‘The red toorie–oorie-oorie-ae.’

 

 I may not have  had a highchair, but I did have a coat and hat. My coat was very similar to the one in the museum. (I used to have a photograph of me in it, but can’t find it.)

            At the museum, I’d written in my notebook: Child’s coat (2/3 year old?) Utility symbol 41 spec 208  CP  – rust coloured, stitched collar, imitation cuffs, over-stitching detail on collar and cuffs, shaped panels (NB made using scraps and remnants of woollen uniform fabric?) Hat: part of matching set; beret style, with rim – definitely for a girl .

            I expected this poem to be in the same voice as the highchair one, but again it took its own course. A 2/3 year old might cope with sleeves, but certainly couldn’t fasten tight little coat buttons or set a beret at the right angle… so the mother does the talking as she dresses the child. It’s through the mother that the poem moves on… from home to the kirk. (Any Scottish woman of my age who grew up in a working class home knows that guid claes were kept for going to the kirk on the Sabbath day). The little girl observes, muses and ultimately learns what’s important and what isn’t.

            I doubt very much if my coat  had the ‘utility’ symbol.  As the youngest of three sisters, my clothes were generally handed down (apart from the kilt my mother made for school and the jumpers knitted by my Aunty every Christmas. But… oh joy of joys! Two real party dresses – one for my sister, one for me – arrived by post, wrapped in tissue paper in a brown cardboard box, sent by another aunt whose husband was a chauffeur/gardener at a ‘big house’.  I’d no idea at the time they were hand-me-downs, was so enchanted by the shiny soft satin. And mine had ‘puffy’ sleeves, a squared neckline, circlets of floral hand-stitched embroidery at the neck and round the hem.  The colour! ‘Eau-de-nil’ my mother said. How did she know that? It was beautiful. My friends might have thought me a princess at the school Christmas party, if it hadn’t been for my grey school cardigan.

            I digress. What I meant to say was that my coat was more likely to be pre-war. But why should that get in the way of a good story?  The principle of hand-me-downs was certainly necessary and well established, accepted and acceptable.  ‘New’ clothes, for most of us, meant ‘new’ to us. And though my posh hand-me-downs came from my Aunty Aimee, that meant using two words. So I pretended. Granny sent me the coat and hat. It was plausible. She’d worked as a kitchen-maid at Glamis Castle once, and called my Aunt after her friend, a French chamber maid… see, even my name was second third hand.

             We (my husband and I) overtook a white van on the road. ‘Look,’ he said. ‘Did you see that?’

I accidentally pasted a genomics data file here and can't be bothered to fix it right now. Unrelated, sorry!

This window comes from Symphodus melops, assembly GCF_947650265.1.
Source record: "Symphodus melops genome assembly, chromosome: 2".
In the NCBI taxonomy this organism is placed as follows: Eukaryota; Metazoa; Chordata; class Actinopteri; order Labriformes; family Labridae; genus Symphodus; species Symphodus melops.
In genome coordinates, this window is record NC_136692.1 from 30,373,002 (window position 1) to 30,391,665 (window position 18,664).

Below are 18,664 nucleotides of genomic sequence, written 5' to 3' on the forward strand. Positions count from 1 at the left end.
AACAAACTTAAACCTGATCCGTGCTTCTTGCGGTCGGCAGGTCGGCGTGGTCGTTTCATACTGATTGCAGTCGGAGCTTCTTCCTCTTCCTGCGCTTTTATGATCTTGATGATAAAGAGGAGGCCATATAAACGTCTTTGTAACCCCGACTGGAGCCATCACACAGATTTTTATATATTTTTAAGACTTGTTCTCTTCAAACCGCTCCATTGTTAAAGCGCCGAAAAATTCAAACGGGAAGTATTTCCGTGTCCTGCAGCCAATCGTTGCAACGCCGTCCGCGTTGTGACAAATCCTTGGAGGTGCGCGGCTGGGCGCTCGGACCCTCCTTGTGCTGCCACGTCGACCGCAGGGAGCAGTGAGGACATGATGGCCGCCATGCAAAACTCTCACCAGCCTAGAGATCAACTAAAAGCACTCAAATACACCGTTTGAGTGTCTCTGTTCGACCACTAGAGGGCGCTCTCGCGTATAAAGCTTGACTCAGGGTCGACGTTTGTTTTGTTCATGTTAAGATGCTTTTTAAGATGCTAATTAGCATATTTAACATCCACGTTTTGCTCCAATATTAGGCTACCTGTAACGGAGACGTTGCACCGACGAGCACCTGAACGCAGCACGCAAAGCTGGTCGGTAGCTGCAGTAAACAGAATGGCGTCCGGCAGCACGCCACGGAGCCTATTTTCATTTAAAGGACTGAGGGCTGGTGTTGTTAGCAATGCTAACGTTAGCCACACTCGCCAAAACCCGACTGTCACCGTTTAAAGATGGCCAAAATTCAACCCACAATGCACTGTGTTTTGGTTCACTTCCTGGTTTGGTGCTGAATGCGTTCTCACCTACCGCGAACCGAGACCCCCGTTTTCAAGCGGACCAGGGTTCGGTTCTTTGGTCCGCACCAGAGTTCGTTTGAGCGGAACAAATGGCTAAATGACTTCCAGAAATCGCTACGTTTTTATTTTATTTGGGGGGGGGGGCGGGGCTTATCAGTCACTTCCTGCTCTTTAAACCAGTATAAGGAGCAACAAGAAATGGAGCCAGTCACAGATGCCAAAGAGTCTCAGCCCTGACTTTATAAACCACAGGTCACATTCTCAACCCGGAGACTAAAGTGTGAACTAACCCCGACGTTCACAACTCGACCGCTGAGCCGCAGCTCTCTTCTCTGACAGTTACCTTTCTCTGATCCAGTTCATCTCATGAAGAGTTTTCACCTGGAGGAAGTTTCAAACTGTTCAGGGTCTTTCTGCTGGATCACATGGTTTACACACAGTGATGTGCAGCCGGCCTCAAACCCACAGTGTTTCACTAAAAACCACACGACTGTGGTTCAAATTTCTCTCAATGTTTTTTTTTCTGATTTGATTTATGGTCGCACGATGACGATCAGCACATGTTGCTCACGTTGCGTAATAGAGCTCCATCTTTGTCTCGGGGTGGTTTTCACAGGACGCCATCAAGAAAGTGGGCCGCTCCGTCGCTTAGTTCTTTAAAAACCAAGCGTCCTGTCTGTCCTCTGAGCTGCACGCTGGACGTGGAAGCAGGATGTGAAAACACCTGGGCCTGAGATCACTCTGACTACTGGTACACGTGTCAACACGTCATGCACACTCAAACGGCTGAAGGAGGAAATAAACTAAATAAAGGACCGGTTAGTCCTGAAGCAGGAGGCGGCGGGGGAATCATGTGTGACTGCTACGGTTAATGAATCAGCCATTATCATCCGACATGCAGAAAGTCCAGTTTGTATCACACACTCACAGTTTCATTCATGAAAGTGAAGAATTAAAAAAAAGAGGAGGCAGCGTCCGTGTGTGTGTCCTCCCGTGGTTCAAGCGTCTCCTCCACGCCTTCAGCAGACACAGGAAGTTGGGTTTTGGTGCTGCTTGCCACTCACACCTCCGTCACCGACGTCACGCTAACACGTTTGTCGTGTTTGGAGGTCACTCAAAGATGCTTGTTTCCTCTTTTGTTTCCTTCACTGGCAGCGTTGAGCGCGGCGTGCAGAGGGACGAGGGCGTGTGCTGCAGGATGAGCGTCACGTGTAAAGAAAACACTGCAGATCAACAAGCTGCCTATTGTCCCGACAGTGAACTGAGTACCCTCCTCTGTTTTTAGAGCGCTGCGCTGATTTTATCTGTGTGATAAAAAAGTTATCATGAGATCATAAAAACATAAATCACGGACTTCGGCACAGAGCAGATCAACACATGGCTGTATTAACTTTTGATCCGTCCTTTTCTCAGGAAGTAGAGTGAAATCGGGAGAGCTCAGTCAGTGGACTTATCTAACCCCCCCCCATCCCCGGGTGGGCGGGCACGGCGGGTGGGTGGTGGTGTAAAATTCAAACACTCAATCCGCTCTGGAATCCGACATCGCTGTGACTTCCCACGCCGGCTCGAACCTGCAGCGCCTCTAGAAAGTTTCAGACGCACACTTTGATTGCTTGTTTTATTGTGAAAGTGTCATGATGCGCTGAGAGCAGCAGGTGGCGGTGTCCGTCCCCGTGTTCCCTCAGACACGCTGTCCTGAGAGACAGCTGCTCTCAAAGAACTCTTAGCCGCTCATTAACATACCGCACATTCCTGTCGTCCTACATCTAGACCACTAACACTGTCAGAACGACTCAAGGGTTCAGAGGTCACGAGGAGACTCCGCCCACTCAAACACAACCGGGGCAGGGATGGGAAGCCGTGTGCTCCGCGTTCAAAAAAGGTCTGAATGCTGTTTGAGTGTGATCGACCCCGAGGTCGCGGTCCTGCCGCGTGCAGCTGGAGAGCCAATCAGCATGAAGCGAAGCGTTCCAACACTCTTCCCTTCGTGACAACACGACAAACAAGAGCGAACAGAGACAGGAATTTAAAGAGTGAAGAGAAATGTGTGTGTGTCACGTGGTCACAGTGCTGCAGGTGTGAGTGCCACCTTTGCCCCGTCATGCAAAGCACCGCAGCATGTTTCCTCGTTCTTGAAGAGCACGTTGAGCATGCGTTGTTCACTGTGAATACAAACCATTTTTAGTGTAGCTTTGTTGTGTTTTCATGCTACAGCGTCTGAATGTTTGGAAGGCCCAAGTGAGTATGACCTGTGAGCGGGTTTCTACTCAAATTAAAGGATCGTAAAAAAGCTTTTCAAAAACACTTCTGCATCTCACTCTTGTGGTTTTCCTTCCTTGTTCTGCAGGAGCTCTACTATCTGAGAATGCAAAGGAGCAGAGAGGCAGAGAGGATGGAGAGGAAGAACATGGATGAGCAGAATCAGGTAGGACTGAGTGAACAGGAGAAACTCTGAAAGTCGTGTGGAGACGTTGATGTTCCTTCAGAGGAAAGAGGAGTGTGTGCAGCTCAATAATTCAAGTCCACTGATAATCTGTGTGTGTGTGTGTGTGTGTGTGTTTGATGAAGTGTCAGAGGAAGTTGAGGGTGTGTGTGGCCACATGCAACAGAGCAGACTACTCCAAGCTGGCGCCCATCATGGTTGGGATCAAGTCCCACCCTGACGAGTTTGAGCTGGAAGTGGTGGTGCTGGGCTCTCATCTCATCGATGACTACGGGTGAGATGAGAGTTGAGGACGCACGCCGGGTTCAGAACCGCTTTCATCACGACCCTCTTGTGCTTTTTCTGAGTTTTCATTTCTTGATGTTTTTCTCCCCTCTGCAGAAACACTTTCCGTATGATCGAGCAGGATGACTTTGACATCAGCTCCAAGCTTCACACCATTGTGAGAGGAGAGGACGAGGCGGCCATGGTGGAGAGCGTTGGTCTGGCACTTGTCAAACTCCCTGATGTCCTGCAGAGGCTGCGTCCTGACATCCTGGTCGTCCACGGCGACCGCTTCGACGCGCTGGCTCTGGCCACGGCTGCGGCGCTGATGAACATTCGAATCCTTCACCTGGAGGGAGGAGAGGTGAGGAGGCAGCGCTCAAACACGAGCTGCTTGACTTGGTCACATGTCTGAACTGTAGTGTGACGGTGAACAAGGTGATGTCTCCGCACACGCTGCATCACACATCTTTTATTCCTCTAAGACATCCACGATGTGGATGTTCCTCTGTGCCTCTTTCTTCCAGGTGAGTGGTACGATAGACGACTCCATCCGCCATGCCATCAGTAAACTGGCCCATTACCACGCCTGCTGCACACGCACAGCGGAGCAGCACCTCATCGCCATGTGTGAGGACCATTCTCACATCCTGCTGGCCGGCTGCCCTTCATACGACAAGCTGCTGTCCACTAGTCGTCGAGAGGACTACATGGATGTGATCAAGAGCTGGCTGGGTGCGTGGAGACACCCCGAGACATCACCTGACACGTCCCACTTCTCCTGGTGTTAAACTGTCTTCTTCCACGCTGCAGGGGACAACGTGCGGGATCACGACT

‘No’

‘“Fantoosh Flooring”, it said. What a great name.’

‘Fantoosh? I’d forgotten all about that word. Is it Scots?’

‘My granny used it all the time.’

‘Mine too.’

‘What does it mean, exactly?”

‘Something like ‘flashy’, fashionable but maybe a bit over the top.’

‘Not a very good use of it then, for flooring.’

‘The very word I need for my poem though.’

I think it’s called synchronicity.

            Somewhere along the line I realised the hat wasn’t just a beret, which is usually made in one piece, but more of a  round flattish cap of felt. Indeed, almost a ‘balmoral’ – a brimless hat with a cockade or ribbons attached, that’s worn with Highland dress and by some Scottish Regiments. Although this hat had no cockade or ribbons, I justified the change of name on the grounds that my mother wasn’t always precise in her use of words. (‘Do ye like my new polystyrene blouse?’ being, possibly, the finest example.) And I know perfectly well she’d have tilted the brim to the right, added a red toorie (a fluffy woollen ball made from winding scraps of wool through the centre hole in a piece of round cardboard, cutting round the edge, and tying in the centre) in the middle of the crown.

            Twas not the tommy gun

            That made the baddies run

            Twas the toorie on his bonnet

            The toorie that was on it,

            The red toorie-oorie-oorie-ae.

            My mother would even have pinned a brooch at the left-hand side, like a clan badge. I could picture the one she’d use – three red rubies surrounded by diamonds, the one we hung on the Christmas tree.

            Let’s hope government plans to decimate the army don’t mean the traditional names and cap badges of the once proud Scottish Regiments are consigned to regimental museums – like the wee girl’s coat and hat has been.

        

 

 

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